We are a city in need

The Mitten Lady and other tales from the Freestore Foodbank

Cincinnatus member Kurt Reiber is president & CEO of the Freestore Foodbank, which hosted our October meeting inside the agency’s distribution center at 1250 Tennessee Avenue in Bond Hill.

At that meeting, we learned about a new, creative and comprehensive approach assisting the homeless in Cincinnati, with hopes of transitioning them from shelters to housing. Kurt also told us a bit about the Freestore’s work and tours were available.

In this Q&A with Cincinnatus, he takes us on a deeper tour of the Freestore’s heroic efforts to “feed the line” but also to “shorten the line” – that is, to serve the immediate needs but to also work toward a day where our neighbors won’t have to worry about whether their next meal will have to be sacrificed to a more pressing need, such as medical care or an unpaid utility bill.

Q: Vice Mayor David Mann told Cincinnatus earlier this year that what most surprised him upon returning to politics to campaign in the city was how evident the gap had become between Cincinnati’s haves and have nots. Indeed, income inequality has become an important issue nationally as well. You must see this daily and up close. How real is it?

A: The Cincinnati metropolitan area ranks second in childhood poverty out of 76 major areas in the United States. The Tri-State has roughly 300,000 food insecure individuals – that is, folks who don’t know where their next meal is coming from. Approximately 100,000 are children.

Many of our neighbors who seek out the services of the Freestore Foodbank are living paycheck to paycheck. So when an emergency arises – a car breaks down, a child gets sick, utility bills are too high, etc. – they have to spend the money that they would have spent on food on these emergencies. They end up at our food room on Liberty Street or at one of the 275 food pantries that we support.

A little more than 75 percent of the customers that we see have at least one person in the home who is working. But with lower-paying jobs, they are simply not able to make ends meet.

Q: The Freestore seems to address poverty and hunger on two fronts. One, immediate needs -- feeding those who are hungry; but two, teaching job skills in the food and restaurant sector to create a pathway out of poverty. How did this dual mission come to be?

A: In foodbanking, we talk about “feeding the line” and about “shortening the line.” So our first question for anyone who comes to the Freestore for services is, “What brought you here and how can we keep you from having to come back?”

The food that we distribute allows us to begin a conversation with a family in need so that we can work to move them toward self-sufficiency. The wrap-around services that we provide at our Customer Connection Center in Over-the-Rhine, couples with our successful Cincinnati Cooks! program allows us to shorten the line and move families toward self-sufficiency.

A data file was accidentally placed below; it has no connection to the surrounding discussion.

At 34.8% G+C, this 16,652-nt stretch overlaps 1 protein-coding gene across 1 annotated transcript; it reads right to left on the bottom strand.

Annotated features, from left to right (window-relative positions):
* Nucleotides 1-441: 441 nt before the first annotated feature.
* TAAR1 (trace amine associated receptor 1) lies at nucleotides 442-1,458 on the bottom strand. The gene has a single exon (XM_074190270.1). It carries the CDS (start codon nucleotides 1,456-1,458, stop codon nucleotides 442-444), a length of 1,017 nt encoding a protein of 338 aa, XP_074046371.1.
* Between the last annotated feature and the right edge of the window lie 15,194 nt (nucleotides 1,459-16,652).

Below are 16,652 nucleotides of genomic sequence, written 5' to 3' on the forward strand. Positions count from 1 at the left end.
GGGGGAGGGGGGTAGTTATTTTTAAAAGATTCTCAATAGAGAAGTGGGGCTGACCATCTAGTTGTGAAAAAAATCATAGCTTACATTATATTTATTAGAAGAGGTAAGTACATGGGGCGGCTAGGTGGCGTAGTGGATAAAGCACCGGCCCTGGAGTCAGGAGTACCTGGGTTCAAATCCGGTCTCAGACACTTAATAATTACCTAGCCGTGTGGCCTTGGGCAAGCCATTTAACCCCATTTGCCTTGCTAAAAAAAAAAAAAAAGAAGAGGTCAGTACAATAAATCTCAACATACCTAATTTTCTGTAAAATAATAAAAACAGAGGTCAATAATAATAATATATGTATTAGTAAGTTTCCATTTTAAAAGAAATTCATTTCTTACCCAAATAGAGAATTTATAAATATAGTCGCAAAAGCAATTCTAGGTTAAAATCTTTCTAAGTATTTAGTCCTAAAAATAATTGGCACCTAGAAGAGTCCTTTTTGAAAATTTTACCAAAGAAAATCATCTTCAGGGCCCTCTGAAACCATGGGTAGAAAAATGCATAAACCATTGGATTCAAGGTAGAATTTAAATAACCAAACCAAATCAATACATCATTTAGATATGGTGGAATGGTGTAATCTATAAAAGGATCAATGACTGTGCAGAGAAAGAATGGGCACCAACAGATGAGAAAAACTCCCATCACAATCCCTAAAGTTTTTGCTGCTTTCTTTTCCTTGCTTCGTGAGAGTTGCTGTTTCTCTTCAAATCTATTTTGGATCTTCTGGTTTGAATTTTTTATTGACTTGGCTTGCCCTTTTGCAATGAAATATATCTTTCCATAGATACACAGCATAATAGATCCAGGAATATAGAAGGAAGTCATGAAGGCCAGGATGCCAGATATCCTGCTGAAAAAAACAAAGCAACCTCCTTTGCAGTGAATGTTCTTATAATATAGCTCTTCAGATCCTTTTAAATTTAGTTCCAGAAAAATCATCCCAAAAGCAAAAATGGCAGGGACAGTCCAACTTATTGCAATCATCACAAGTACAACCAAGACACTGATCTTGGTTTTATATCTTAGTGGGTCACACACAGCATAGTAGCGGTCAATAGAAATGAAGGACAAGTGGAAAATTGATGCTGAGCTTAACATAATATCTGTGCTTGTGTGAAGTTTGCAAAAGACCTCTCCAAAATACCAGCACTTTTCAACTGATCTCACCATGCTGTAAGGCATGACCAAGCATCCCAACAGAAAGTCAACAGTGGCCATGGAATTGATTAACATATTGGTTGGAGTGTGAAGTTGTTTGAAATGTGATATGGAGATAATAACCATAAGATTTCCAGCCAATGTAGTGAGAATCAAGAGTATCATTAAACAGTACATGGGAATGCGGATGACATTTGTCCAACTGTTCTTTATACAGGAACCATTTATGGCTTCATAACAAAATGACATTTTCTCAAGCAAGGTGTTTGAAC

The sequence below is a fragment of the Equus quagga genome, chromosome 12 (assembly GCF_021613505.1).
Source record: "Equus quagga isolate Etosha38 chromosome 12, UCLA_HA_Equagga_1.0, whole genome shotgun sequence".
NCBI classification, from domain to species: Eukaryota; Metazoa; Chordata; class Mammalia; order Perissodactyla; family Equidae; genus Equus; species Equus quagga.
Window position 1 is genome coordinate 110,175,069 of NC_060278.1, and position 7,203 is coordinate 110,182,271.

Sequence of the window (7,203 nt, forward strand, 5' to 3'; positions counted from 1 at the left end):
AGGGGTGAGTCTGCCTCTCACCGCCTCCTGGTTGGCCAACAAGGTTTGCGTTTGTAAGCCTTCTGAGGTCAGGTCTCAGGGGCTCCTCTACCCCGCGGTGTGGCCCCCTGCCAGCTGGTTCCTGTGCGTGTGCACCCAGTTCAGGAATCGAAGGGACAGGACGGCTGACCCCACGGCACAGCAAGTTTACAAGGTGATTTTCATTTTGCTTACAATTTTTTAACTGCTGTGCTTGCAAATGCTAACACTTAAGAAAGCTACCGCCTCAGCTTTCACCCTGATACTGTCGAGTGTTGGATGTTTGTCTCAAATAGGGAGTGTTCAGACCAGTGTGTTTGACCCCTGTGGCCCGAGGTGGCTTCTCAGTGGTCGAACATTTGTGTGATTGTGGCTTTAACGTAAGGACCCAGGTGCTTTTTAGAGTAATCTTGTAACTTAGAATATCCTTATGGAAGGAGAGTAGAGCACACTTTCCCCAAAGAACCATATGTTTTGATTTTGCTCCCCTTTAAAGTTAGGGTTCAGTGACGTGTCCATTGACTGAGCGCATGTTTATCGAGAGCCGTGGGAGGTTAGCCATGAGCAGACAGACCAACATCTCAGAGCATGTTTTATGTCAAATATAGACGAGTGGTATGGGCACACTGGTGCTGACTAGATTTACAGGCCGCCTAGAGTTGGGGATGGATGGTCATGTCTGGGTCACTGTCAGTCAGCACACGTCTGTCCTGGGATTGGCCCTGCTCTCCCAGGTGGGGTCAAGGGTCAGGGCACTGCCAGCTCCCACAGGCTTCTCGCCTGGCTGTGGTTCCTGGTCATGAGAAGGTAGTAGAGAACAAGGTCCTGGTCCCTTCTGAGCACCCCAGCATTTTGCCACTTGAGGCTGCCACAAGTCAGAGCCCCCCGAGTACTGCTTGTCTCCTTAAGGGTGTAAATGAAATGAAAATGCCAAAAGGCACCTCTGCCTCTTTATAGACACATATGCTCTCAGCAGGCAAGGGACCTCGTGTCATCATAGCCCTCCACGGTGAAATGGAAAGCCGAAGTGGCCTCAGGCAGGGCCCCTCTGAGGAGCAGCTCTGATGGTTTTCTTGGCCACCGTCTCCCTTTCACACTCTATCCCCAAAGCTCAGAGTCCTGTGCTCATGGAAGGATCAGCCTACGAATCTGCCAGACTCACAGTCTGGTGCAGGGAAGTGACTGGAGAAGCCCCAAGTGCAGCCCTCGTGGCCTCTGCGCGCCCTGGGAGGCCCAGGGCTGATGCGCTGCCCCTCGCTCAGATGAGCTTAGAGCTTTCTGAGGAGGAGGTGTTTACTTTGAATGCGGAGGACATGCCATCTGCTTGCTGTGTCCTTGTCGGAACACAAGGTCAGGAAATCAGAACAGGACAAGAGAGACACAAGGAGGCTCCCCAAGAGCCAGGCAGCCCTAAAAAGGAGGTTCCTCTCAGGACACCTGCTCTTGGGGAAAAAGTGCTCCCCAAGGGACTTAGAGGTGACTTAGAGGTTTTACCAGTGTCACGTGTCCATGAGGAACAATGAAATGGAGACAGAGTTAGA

Q: Tell us a story. Is there a client or student who stands out, perhaps because of his or her needs and how those were met – or perhaps because how he or she turned his or her life around?

A: The Freestore distributes the fixings for a holiday meal to the families that we serve during the days leading up to Thanksgiving and Christmas. Two years ago, just before Thanksgiving, I met an older man by the name of Ralph, who was the third person in line, waiting for food at 4 a.m. As I chatted with Ralph, he gold me that he had retired from the Army but no longer had steady employment. He said that employers told him he was too old to work for them and that he lacked the skills they were looking for.

I asked Ralph what he enjoyed doing, and said that in the Army he was a cook – and he really enjoyed that but never had any real training.  I told him that we would love to have him be part of our Cincinnati Cooks! program, where he could get the skills needed to land a great job. He said he was 68 years old and nobody would hire him. I told him to let us worry about that.

When I came in to welcome our next Cooks class, there was Ralph, front and center and smiling from ear to ear. To make a long story short, Ralph when through our 10-week program and three days before he graduated, he was offered a job at Talbert House, working in the kitchen and cooking for veterans who were living at Talbert’s halfway house.

Q: Wonderful story. There's always room for one more story. Another?

A: This next story comes under the heading, “There are no small gifts.” Regina Villiars, aka, the Mitten Lady, is a long-time supporter of the Freestore’s work, but not in a way that you would expect.

You see, Regina loves to watch sporting events on TV. I mean she watches every single sporting event from golf to hockey to basketball to the Olympics and every tennis tournament. She doesn’t want to feel like she is wasting her time watching TV, so she knits. About 12 years ago, Regina saw the line of families waiting at our Customer Connection Center for food. She noticed that the mothers of the young children did not have any gloves or mittens to protect their hands while they waited for food – but the children typically were bundled up for the weather.

Regina decided that she would knit mittens for those mothers, who had selflessly given their children the gloves off their hands and, in some cases, even the coats off their backs. During my first year as president and CEO, I received a large box. I had no idea what was in it. When I opened the box, there were 65 pairs of mittens and note from Regina telling me about watching TV and knitting.